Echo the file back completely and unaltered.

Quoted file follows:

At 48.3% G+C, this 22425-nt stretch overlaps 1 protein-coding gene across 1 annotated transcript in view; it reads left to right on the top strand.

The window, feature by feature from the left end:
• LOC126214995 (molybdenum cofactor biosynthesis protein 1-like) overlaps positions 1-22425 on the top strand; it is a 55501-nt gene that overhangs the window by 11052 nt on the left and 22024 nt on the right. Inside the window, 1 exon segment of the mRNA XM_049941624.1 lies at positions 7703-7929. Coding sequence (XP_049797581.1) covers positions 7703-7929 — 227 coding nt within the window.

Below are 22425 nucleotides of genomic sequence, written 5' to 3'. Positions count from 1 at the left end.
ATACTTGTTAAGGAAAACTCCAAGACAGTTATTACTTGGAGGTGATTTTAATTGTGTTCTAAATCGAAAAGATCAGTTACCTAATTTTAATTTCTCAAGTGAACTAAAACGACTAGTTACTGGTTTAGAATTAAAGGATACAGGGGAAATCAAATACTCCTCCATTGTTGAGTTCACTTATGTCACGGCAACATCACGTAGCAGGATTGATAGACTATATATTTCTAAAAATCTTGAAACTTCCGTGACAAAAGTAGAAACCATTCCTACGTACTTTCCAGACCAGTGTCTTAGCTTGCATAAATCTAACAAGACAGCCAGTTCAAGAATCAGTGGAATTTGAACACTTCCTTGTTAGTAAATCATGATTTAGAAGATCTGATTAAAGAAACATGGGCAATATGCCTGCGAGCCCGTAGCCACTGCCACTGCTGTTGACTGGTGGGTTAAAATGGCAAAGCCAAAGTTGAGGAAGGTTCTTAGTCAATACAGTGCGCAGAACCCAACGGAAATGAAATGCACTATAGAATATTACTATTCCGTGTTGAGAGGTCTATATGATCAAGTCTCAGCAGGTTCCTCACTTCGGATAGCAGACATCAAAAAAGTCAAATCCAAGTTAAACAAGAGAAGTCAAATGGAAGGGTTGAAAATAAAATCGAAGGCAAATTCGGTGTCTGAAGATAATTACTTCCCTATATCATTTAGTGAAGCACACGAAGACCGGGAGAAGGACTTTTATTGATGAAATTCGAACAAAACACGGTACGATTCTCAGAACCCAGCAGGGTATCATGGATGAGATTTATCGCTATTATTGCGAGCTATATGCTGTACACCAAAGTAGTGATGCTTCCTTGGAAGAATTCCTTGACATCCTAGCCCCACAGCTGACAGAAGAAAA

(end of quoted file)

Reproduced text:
At 48.3% G+C, this 22425-nt stretch overlaps 1 protein-coding gene across 1 annotated transcript in view; it reads left to right on the top strand.

The window, feature by feature from the left end:
• LOC126214995 (molybdenum cofactor biosynthesis protein 1-like) overlaps positions 1-22425 on the top strand; it is a 55501-nt gene that overhangs the window by 11052 nt on the left and 22024 nt on the right. Inside the window, 1 exon segment of the mRNA XM_049941624.1 lies at positions 7703-7929. Coding sequence (XP_049797581.1) covers positions 7703-7929 — 227 coding nt within the window.

Below are 22425 nucleotides of genomic sequence, written 5' to 3'. Positions count from 1 at the left end.
ATACTTGTTAAGGAAAACTCCAAGACAGTTATTACTTGGAGGTGATTTTAATTGTGTTCTAAATCGAAAAGATCAGTTACCTAATTTTAATTTCTCAAGTGAACTAAAACGACTAGTTACTGGTTTAGAATTAAAGGATACAGGGGAAATCAAATACTCCTCCATTGTTGAGTTCACTTATGTCACGGCAACATCACGTAGCAGGATTGATAGACTATATATTTCTAAAAATCTTGAAACTTCCGTGACAAAAGTAGAAACCATTCCTACGTACTTTCCAGACCAGTGTCTTAGCTTGCATAAATCTAACAAGACAGCCAGTTCAAGAATCAGTGGAATTTGAACACTTCCTTGTTAGTAAATCATGATTTAGAAGATCTGATTAAAGAAACATGGGCAATATGCCTGCGAGCCCGTAGCCACTGCCACTGCTGTTGACTGGTGGGTTAAAATGGCAAAGCCAAAGTTGAGGAAGGTTCTTAGTCAATACAGTGCGCAGAACCCAACGGAAATGAAATGCACTATAGAATATTACTATTCCGTGTTGAGAGGTCTATATGATCAAGTCTCAGCAGGTTCCTCACTTCGGATAGCAGACATCAAAAAAGTCAAATCCAAGTTAAACAAGAGAAGTCAAATGGAAGGGTTGAAAATAAAATCGAAGGCAAATTCGGTGTCTGAAGATAATTACTTCCCTATATCATTTAGTGAAGCACACGAAGACCGGGAGAAGGACTTTTATTGATGAAATTCGAACAAAACACGGTACGATTCTCAGAACCCAGCAGGGTATCATGGATGAGATTTATCGCTATTATTGCGAGCTATATGCTGTACACCAAAGTAGTGATGCTTCCTTGGAAGAATTCCTTGACATCCTAGCCCCACAGCTGACAGAAGAAAA